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Wednesday, September 17, 2014         

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Five U.S. troops killed in Afghanistan

By Associated Press

POSTED:



KABUL, Afghanistan >> Five U.S. troops were killed by roadside bombs and insurgent fire in southern and eastern Afghanistan today, the latest casualties in a particularly bloody spell that has left 19 service members dead since Saturday.

In today’s attacks, NATO said four troops were killed by a roadside bomb in eastern Afghanistan, while a fifth died in a battle with insurgents in the country’s south. No other details were given and the service members were not identified by name, as is standard procedure.

The deaths bring this month’s total to 55, including a Marine killed in fighting in the volatile southern province of Helmand on Friday whose death was not announced until Monday night. That is still fewer than the 66 killed in July, the deadliest month for U.S. troops in Afghanistan since the 2001 invasion.

A 20-year-old Estonian soldier was also killed by an explosion in the southern province of Helmand when a roadside bomb struck the armored personnel carrier he was driving.

The death brought the total number of Estonian soldiers killed in Afghanistan to eight. The Baltic country has about 160 soldiers in Afghanistan as part of the NATO-led force.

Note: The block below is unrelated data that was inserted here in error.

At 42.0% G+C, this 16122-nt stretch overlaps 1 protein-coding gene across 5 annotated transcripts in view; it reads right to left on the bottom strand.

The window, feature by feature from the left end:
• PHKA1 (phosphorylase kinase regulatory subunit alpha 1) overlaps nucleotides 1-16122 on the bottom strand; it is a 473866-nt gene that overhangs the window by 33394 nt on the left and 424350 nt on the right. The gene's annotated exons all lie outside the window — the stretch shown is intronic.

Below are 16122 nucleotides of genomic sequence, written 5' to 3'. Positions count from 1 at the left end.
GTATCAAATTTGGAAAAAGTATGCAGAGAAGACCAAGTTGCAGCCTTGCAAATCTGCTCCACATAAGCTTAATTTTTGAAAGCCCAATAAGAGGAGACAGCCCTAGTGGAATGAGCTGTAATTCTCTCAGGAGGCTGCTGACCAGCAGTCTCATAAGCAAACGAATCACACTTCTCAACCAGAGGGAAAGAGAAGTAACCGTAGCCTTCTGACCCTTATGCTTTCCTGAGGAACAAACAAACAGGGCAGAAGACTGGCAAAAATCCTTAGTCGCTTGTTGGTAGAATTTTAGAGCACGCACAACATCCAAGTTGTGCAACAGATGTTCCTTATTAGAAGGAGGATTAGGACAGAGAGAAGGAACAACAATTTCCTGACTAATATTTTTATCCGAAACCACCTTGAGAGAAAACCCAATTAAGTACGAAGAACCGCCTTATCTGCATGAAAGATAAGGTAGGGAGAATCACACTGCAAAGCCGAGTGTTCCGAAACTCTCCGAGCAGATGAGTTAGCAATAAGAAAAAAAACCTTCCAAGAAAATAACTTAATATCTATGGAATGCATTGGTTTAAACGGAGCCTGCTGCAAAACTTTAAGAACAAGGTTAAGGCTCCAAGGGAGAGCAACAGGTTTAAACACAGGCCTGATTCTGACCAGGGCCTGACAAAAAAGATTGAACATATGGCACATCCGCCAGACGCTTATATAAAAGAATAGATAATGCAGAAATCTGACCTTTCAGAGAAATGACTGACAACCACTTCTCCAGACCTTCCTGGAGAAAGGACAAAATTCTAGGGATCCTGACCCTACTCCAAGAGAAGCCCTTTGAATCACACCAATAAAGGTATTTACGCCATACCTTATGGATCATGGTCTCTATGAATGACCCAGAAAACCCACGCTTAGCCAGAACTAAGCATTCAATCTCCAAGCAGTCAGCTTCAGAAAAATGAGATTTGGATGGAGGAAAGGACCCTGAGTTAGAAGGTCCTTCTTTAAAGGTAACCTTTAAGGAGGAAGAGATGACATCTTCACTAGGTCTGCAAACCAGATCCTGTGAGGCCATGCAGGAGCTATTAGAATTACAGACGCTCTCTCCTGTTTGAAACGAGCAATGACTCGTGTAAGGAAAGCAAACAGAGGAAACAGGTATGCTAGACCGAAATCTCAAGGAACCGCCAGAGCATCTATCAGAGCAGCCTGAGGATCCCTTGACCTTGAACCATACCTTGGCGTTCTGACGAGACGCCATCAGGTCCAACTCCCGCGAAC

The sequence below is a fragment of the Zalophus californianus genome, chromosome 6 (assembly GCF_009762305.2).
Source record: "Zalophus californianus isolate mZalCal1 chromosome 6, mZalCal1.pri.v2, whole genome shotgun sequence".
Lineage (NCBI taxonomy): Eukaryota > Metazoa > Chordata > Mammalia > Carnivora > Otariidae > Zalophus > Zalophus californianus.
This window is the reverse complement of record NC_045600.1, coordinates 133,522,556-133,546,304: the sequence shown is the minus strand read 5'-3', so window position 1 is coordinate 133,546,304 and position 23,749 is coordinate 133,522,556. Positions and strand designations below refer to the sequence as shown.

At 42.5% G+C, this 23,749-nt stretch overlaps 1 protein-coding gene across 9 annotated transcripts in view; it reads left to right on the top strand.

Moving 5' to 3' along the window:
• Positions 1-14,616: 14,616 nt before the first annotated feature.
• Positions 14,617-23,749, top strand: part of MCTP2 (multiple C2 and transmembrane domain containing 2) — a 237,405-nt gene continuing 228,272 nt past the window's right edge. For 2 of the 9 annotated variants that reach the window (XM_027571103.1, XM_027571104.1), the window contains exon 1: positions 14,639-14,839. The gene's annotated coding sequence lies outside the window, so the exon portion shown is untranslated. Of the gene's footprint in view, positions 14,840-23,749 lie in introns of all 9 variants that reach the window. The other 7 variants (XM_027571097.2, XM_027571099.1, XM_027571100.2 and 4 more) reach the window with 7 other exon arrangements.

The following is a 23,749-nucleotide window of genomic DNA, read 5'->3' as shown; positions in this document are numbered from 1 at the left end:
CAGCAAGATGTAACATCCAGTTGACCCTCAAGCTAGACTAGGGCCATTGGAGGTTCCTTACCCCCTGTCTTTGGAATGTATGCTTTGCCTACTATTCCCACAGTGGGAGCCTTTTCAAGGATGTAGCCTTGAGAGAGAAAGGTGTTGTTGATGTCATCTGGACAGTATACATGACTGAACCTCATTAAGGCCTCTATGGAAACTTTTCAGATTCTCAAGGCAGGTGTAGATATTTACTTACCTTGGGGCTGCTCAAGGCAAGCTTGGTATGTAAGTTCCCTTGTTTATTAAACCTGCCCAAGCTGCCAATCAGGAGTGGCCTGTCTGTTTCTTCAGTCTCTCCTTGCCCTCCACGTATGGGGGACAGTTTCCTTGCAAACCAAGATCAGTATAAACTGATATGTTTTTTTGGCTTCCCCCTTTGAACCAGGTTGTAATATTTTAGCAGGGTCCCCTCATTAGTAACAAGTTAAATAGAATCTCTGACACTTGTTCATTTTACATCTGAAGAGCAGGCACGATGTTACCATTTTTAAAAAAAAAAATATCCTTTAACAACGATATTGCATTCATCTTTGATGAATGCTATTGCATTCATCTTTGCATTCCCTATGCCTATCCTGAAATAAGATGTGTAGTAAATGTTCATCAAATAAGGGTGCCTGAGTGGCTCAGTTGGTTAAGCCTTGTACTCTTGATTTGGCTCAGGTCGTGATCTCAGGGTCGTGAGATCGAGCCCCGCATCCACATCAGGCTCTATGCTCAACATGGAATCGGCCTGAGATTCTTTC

Almost all of the recent coalition deaths have come in southern and eastern Afghanistan where the Taliban insurgency is most deeply entrenched and where fighting has been heaviest.

Those areas are also closest to the mountainous border with Pakistan, where insurgents maintain safe havens and training bases to instruct recruits, including foreign fighters, who are later infiltrated into Afghanistan.

NATO commanders have warned casualties will mount as coalition and Afghan forces enter areas under longtime Taliban control, particularly in the hard-line Islamist movement’s spiritual heartland of Kandahar province. The NATO force swelled this month to more than 140,000 — including 100,000 Americans — with the arrival of the last of the reinforcements that President Barack Obama ordered in a bid to turn the tide of the nearly nine-year war.

August is always an especially bloody month because it marks a final push by insurgents to make gains before pulling back for the winter when snow covers the high mountain passes. And while roadside bombs have taken their toll in August, NATO says deaths from the devices are down considerably from last year as a result of better detection and suppression measures.

Also today, NATO also said its forces, working with Afghan army and police, had killed 19 insurgents and captured five in a major air assault on the village of Omar in the eastern province of Kunar.

Ground forces taking part in the assault that began Monday uncovered insurgent fighting positions, along with weapons caches and ammunition stockpiles inside the village, it said.

The coalition also said it killed two insurgents and wounded a third in an airstrike Monday on a Taliban commander in charge of logistics in Kandahar, including the coordination of homemade bomb attacks.






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